What Is A Lipid Profile? - Diabetes Nsw & Act - Live Your Life

What is a lipid profile? Mel W 2016-04-28T15:29:04+00:00 by Credentialled Diabetes Educator, Kristine Bell A lipid profile consists of a series of tests that measure the different types of fats, called cholesterol and triglycerides, in the blood. People with diabetes are at a higher risk of heart disease and so this test can help determine your risk of heart attack and stroke. What is cholesterol and why is it so bad? Cholesterol isnt all bad. In fact it is an essential part of all the cells around your body, making up about half of the cell wall and helping the cell communicate with the other cells around it. Cholesterol is carried around the body by two different types of transporters called lipoproteins. The LDL (Low Density Lipoprotein) cholesterol is the lousy type. It can damage the cell wall and leaves cholesterol lying around the blood stream, where it can clog the arteries and cause a heart attacks or stroke. The other type is the HDL (High Density Lipoprotein) cholesterol. This is the healthy type of cholesterol. It works as a cleaner scrubbing the cell walls clean and picking up all the excess cholesterol and taking it back to the liver to be processed. Having a high HDL-cholesterol level is protective against heart disease. Your doctor can check your cholesterol and triglyceride levels through a blood test. We recommend getting your lipids checked once a year. Your doctor may recommend getting it tested more frequently if your levels are above your target range or if you have started or changed a medication to help lower your cholesterol levels. I have diabetes, what levels should I be aiming for? Your doctor will recommend the cholesterol and triglyceride targets that are most appropriate for you. Because people with diabetes are at a higher risk of heart Continue reading >>

Lipids And Lipoproteins In Patients With Type 2 Diabetes

Lipids And Lipoproteins In Patients With Type 2 Diabetes

Insulin resistance and type 2 diabetes are associated with a clustering of interrelated plasma lipid and lipoprotein abnormalities, which include reduced HDL cholesterol, a predominance of small dense LDL particles, and elevated triglyceride levels. Each of these dyslipidemic features is associated with an increased risk of cardiovascular disease. Increased hepatic secretion of large triglyceride-rich VLDL and impaired clearance of VLDL appears to be of central importance in the pathophysiology of this dyslipidemia. Small dense LDL particles arise from the intravascular processing of specific larger VLDL precursors. Typically, reduced plasma HDL levels in type 2 diabetes are manifest as reductions in the HDL2b subspecies and relative or absolute increases in smaller denser HDL3b and HDL3c. Although behavioral interventions such as diet and exercise can improve diabetic dyslipidemia, for most patients, pharmacological therapy is needed to reach treatment goals. There are several classes of medications that can be used to treat lipid and lipoprotein abnormalities associated with insulin resistance and type 2 diabetes, including statins, fibrates, niacin, and thiazolidinediones. Clinical trials have shown significant improvement in coronary artery disease after diabetic dyslipidemia treatment. Type 2 diabetes is associated with a cluster of interrelated plasma lipid and lipoprotein abnormalities, including reduced HDL cholesterol, a predominance of small dense LDL particles, and elevated triglycerides (1). These abnormalities occur in many patients despite normal LDL cholesterol levels. These changes are also a feature of the insulin resistance syndrome (also known as the metabolic syndrome), which underlies many cases of type 2 diabetes. In fact, pre-diabetic individuals Continue reading >>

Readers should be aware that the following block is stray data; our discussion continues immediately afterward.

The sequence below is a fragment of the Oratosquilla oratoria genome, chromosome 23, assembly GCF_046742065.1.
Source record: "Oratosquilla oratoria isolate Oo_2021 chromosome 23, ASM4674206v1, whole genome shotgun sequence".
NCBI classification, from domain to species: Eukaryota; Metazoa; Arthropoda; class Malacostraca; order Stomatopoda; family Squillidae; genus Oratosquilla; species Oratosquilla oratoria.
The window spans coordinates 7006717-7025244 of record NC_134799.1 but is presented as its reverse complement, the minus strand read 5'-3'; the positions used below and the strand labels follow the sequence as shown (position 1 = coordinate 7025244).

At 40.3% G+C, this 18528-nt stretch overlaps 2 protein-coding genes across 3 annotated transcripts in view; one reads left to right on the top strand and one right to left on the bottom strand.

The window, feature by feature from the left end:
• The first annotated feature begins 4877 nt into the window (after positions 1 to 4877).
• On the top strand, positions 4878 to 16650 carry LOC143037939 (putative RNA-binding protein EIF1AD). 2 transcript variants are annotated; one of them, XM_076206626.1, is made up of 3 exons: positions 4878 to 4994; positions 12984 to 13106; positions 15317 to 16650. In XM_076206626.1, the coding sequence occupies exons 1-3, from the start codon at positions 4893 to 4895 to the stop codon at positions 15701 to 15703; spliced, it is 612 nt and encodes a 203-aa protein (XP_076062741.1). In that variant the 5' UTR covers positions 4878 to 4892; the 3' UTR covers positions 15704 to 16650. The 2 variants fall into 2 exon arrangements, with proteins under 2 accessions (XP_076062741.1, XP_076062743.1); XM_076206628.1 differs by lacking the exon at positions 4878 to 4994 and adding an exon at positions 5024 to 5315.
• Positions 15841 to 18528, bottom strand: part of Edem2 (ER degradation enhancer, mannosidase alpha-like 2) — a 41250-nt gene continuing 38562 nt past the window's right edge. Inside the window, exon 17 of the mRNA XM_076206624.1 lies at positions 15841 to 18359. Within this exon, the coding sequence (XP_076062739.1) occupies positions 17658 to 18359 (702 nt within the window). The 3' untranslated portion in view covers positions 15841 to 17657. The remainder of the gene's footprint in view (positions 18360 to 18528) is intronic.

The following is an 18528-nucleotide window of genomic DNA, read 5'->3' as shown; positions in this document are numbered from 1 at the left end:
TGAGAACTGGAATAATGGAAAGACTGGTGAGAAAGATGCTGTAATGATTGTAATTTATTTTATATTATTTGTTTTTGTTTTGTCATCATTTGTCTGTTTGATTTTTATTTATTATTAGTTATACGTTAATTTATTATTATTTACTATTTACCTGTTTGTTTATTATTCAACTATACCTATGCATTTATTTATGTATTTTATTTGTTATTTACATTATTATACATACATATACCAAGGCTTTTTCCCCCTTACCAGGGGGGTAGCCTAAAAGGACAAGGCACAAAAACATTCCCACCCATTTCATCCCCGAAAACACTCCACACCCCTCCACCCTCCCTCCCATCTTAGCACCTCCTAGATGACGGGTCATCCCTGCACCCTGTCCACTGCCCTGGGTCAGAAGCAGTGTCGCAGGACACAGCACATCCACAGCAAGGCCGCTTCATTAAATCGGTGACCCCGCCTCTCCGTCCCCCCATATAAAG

Diabetes & Cholesterol | Joslin Diabetes Center

Diabetes & Cholesterol | Joslin Diabetes Center

Lipids are fat-like substances found in the blood. Cholesterol and triglycerides are two types of lipids. The body needs some lipids to stay healthy, but elevated lipid levels can damage artery walls, causing atherosclerosis, or hardening of artery walls, which can cause heart attacks. Below is a quick reference guide to the types of terms that you may have heard from your doctor when discussing cholesterol levels. According to Tracey Lucier, Nutrition Educator at the Joslin Diabetes Center, cholesterol is found only in animal foods, such as eggs, milk, cheese, liver, meat and chicken. "Cholesterol is a waxy, fat-like substance made in your liver and found in foods. Your total blood cholesterol level should be 200 mg/dL or lower," Lucier states. The body needs cholesterol to perform several functions including cell maintenance, and also metabolizes fat soluble vitamins, among many other activities. Having elevated LDL cholesterol levels for a significant period of time can damage arteries. When LDL is high, it causes the formation of "plaque" in the blood, damaging and block arteries. --LDL readings should be less than 100; less than 70 if you have diabetes and heart disease This type of cholesterol works to clear LDL cholesterol from the blood, keeping the arteries open. When HDL cholesterol is too low,fewer amounts ofLDL cholesterol is removed from the blood, increasing the risk of damage to the arteries. --HDL should be greater than 40 for women; greater than 50 for men High triglycerides prevent HDL from removing LDL from the blood. They also produce LDL that blocks arteries. --Triglyceride levels should be less than 150 Continue reading >>

Diabetic Dyslipidemia: Causes And Consequences